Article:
Neurotherapeutics

, Volume 4, Issue 4, pp 618–626

Corticosteroids for multiple sclerosis: I. Application for treating exacerbations

  • Elliot M. Frohman
  • Anjali Shah
  • Eric Eggenberger
  • Luanne Metz
  • Robert Zivadinov
  • Olaf Stüve
Review Article

DOI: 10.1016/j.nurt.2007.07.008

Cite this article as:
Frohman, E.M., Shah, A., Eggenberger, E. et al. Neurotherapeutics (2007) 4: 618. doi:10.1016/j.nurt.2007.07.008

Summary

Multiple sclerosis (MS) is an inflammatory demyelinating disorder characterized by a multiphasic course of neurological exacerbations, periods of clinical remission, and, in most patients, ultimately progressive deterioration of functional capabilities. The relapsing-remitting phase of the disease involves acute interruption in neurological functioning relating to areas of inflammation in discrete central-tract systems. The treatment of MS exacerbations with anti-inflammatory agents such as corticosteroids and adrenocorticotropic hormone has represented an established practice throughout the neurology community. Although there is scientific rationale supporting application of these agents for this purpose, the broad diversity of approaches to using these drugs in clinical practice is a derivative of expert opinion and anecdotal experience. Ultimately, the treatment of MS-related exacerbations is part science, but mostly art. This review discusses the pharmacology of these agents, to better understand how they may act to mitigate attacks and to provide some practical formulations for how to use them in the clinic for the benefit of patients.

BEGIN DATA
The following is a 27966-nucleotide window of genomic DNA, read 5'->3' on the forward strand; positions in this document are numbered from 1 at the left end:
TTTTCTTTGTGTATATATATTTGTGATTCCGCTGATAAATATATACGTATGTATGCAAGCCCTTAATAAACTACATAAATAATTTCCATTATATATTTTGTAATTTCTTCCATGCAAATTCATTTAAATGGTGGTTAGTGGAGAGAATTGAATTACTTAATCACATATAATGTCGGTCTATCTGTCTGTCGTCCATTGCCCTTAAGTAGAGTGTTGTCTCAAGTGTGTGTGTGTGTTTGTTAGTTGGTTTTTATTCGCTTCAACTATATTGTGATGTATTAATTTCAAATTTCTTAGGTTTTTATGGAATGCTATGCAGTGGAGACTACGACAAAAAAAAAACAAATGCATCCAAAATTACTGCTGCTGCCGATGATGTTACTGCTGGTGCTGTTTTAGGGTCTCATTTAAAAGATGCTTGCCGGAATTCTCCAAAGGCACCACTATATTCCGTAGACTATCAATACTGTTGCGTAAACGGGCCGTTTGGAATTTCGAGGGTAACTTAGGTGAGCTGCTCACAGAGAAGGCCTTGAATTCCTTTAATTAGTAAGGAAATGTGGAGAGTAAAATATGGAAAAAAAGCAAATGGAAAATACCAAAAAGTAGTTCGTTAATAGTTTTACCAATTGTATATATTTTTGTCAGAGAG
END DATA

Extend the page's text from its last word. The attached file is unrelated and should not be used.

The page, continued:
Key Words

CorticosteroidsACTHpulse steroids
Download to read the full article text

Copyright information

© Springer New York 2007

Authors and Affiliations

  • Elliot M. Frohman
    • 1
    • 2
  • Anjali Shah
    • 1
    • 2
  • Eric Eggenberger
    • 3
  • Luanne Metz
    • 4
  • Robert Zivadinov
    • 6
  • Olaf Stüve
    • 7
  1. 1.Department of NeurologyUniversity of Texas Southwestern Medical Center at DallasDallas
  2. 2.Department OphthalmologyUniversity of Texas Southwestern Medical Center at DallasDallas
  3. 3.Department of Physical Medicine and RehabilitationUniversity of Texas Southwestern Medical Center at DallasDallas
  4. 4.Department of Neurology and OphthalmologyMichigan State UniversityEast Lansing
  5. 5.Department of Clinical NeurosciencesUniversity of Calgary and Calgary Health RegionCalgaryCanada
  6. 6.Department of Neurology, Buffalo Neuroimaging Analysis Center, The Jacobs Neurological InstituteState University of New York at BuffaloBuffalo
  7. 7.Neurology Section, Medical ServiceVeterans Affairs North Texas Health Care SystemDallas